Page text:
One of the more personal choices you’ll make as you plan for your canoe or kayak outing is what to put on your feet. The decision will be based on what type of paddling you’ll be doing, and for how long will you be away from home.
If you’ll be setting up camp on multi-day trips, you’ll want to consider your footwear while you’re at the campsite (which may not be the best shoes for wearing in your boat). Budget concerns might also play a big role in your decisions.
I’ll help you navigate the topic of which shoes are best and I’ll tell you why. I’ve been paddling for over 40 years and I’ll offer you some insight as well as specific shoes that might work for you.
Table of Contents
What Are the Best Shoes for Canoeing?
The best shoes for canoeing are the ones that protect feet and body, as well as offer maximum comfort. This would typically include technical sandals, water shoes, hiking shoes and trail running shoes. The best camp shoes include soft shoes like Crocs or open sandals that can be worn with comfortable wool socks.
Here is a list of shoes that I have either tried out myself or have done the research to find out what purchasers think about them;
We’re also big fans of Salomon’s Amphibian water shoes!
What Are the Best Shoes for Kayaking?
While there are many factors that will ultimately determine the best kayaking shoes for most paddlers in their specific paddling environments, the best general footwear for kayakers would be a neoprene kayak boot or shoe for conditions where wetness is inevitable.
For casual kayakers or kayak anglers who don’t plan on walking in the water or having water soak them, it’s best to consider a sport sandal or foam water shoe, or even a trail running shoe whose sole does not protrude too much.
Tighter, less bulky shoes are best for the confines of a kayak.
Here are some of my best suggestions for kayaking shoes, but remember, kayaking is a sport with huge variables, and it’s important to assess your own situation carefully. Are you challenging whitewater in cold weather in Northern Ontario, Canada? Are you traveling on flat, quiet water in the middle of Summer in Georgia? Are you bass fishing in the Everglades?
Your footwear will NOT be the same in each of those situations.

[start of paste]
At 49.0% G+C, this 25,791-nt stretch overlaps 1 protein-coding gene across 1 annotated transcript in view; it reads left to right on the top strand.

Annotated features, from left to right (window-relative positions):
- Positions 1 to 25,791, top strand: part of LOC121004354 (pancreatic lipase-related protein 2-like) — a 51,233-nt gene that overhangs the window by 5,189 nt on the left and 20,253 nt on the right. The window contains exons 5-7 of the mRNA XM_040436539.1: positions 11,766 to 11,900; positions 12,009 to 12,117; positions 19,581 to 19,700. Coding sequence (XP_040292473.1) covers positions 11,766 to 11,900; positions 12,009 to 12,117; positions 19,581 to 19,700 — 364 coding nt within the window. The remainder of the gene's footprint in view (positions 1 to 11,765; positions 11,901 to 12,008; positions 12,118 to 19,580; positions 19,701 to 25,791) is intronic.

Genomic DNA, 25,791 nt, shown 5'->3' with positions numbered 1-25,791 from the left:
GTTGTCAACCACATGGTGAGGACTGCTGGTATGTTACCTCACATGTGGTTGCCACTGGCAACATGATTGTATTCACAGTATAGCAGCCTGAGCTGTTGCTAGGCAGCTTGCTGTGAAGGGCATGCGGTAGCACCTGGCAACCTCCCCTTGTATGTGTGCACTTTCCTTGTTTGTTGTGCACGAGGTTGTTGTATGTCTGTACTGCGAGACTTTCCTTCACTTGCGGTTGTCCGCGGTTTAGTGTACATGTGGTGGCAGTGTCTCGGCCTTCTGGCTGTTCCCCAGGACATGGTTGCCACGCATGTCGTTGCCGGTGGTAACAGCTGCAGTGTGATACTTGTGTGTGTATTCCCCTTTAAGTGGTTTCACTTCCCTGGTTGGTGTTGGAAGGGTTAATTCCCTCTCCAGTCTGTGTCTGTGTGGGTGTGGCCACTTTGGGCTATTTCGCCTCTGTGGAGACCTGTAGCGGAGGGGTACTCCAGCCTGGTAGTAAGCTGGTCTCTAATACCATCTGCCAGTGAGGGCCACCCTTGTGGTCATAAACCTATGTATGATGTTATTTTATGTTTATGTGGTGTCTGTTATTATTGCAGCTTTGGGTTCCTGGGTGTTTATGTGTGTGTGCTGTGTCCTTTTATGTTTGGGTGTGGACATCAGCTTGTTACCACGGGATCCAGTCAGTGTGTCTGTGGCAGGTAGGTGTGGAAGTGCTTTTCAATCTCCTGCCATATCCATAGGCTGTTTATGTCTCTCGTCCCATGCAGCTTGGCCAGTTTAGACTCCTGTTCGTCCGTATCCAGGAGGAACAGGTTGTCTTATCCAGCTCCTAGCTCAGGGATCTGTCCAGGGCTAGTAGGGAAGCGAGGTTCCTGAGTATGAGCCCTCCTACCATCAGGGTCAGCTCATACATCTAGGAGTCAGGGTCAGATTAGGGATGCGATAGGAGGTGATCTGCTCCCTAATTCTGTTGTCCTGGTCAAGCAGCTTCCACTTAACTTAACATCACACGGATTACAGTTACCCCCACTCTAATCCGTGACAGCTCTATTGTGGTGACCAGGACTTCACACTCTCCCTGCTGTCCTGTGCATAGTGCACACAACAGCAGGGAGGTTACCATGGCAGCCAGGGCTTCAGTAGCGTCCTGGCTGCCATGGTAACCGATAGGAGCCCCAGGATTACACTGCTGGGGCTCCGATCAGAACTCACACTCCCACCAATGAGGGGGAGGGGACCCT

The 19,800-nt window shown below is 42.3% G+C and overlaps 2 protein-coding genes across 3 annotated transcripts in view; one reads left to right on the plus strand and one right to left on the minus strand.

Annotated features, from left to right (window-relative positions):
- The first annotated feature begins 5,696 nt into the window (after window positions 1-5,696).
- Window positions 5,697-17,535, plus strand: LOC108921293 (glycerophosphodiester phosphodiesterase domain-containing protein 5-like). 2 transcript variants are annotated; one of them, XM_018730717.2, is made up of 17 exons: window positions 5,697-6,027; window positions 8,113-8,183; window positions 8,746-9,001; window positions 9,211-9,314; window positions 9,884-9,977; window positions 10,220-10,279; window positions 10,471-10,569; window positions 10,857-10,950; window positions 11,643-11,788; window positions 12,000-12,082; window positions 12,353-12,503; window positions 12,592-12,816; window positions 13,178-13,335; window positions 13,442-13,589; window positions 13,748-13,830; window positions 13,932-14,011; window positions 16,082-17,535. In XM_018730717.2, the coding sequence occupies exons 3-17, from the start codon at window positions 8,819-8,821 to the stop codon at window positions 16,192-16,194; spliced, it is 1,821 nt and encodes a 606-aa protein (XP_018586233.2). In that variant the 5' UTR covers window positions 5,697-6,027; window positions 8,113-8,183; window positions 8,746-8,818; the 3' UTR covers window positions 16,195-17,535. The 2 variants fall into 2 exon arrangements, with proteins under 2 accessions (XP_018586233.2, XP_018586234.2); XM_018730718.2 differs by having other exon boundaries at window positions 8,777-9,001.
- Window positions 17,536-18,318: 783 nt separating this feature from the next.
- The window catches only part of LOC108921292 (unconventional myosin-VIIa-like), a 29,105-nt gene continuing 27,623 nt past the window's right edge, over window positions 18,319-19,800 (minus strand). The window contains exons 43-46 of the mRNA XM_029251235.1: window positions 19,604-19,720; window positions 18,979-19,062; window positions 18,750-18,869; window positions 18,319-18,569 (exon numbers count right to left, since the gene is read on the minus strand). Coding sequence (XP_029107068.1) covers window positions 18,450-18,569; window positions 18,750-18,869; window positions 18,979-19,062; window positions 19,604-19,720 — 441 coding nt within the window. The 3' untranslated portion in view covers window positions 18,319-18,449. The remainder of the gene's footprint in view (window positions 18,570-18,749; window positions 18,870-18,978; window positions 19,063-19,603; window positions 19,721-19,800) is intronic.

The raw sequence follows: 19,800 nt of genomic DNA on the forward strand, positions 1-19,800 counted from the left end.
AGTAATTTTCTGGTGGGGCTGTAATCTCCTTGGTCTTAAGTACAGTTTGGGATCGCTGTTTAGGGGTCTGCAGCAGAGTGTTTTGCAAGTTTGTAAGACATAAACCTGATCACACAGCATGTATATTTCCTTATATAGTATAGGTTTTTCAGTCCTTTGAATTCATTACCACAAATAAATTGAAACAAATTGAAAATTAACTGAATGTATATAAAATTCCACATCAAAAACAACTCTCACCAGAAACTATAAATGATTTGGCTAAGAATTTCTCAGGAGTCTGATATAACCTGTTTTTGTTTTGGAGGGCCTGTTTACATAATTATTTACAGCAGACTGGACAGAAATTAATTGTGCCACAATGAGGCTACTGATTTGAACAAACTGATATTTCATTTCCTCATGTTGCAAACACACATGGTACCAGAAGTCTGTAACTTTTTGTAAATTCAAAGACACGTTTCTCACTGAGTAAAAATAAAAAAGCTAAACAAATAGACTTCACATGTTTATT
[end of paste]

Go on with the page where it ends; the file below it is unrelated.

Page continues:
What Qualities Do I Need in a Kayaking or Canoeing Shoe?
Canoeing and Kayaking shoes should be judged based on a number or criteria that will be more or less important based on conditions. As a rule, the qualities to look for are DURABILITY, PRICE, WEIGHT, PROTECTIVE FEATURES, TRACTION/GRIP, HOW FAST THEY DRY, and BULKINESS.
1 – DURABILITY
Unfortunately, the only real way you can determine this ultimately is to ask people or research peoples’ comments on forums, Amazon, Facebook, etc. To an extent, you can figure out general durability properties by considering the construction materials (rubber is durable but heavy, while foam is not as durable, but light).
You will, unfortunately, have to compromise in many areas which is really what you do with most things in life every day.
2 – PRICE
Price may not be the first thing on some peoples’ list as a determining factor of whether to purchase or not, but for others, it will absolutely be THE MAIN factor.
If you love a pair of Merrells, but the price is $220 for a pair of shoes you’ll wear for 3 days of the year, and you’re struggling to pay rent, I’d say back off and use what you have! You get the picture I’m sure!
3 – WEIGHT
While you may be sitting or kneeling in a canoe all day, and believe that weight is not an issue, I’ll draw on my decades of paddling experience to suggest otherwise.
Heavy shoes are simply annoying to wear, and if you forget about weight in the canoe, you’ll immediately remember the moment you step onto shore! I own a pair of VERY DURABLE Kodiak closed-toe sandals that weigh 572 grams … EACH!
That is WAAAY too heavy … like twice the weight that would be barely acceptable. The durability is stellar, but they are annoyingly heavy, so I simply don’t wear them.
4 – PROTECTIVE FEATURES
I don’t even own an open-toe sandal like a typical Teva sandal. Personally, I like to protect my entire foot (especially when I’m stepping around on rocks in the rapids to slogging through the muck on the lake bottom).
Furthermore, I find that the little section under your toes on open-toed sandals often gets caught on obstacles while you’re on the trail or navigating rocks in a stream. It flips under your foot and causes you to lose balance and it causes serious damage (if it happens repeatedly) to the sandal.
Go for a closed-toe sandal with durable rubber toe or a water shoe like a Salomon or Merrell that looks like a jogging shoe. They will offer the best protection.
If you plan on keeping mostly dry (you don’t always have to jump out of your canoe before it reaches land), then I’d go for a pair of durable, comfortable hiking shoes or boots (depending on the time of year).
5 – TRACTION / GRIP
I love foam sandals that fit relatively tight. Crocs are no good for in the boat because of their bulkiness (not weight). The problem is that unless you are very diligent to get rubber soles, you’ll end up with a cheap pair of foam shoes with foam soles.
Foam soles are a disaster waiting to happen as they have no grip on wet rocks. Any water shoes with a rubber sole should do the trick, but it’s even better if you can find a pair of shoes with a rubber sole AND aggressive tread.
6 – DRYING SPEED
It does very little good to have comfortable shoes that have excellent grip, protection, weight, and even a great price if they never dry once they’re wet!
On a canoe camping trip, you’ll never have more than one evening, night, and early morning to dry your shoes before you’re on the water again.
It’s a great idea to test how fast they dry under varying conditions before you take them on a trip. Foam shoes are the best because they take about 1 – 2 minutes to dry in the sun (or by a warm fire). Other shoes are acceptable if they are made for water and advertise their “quick-dry” abilities.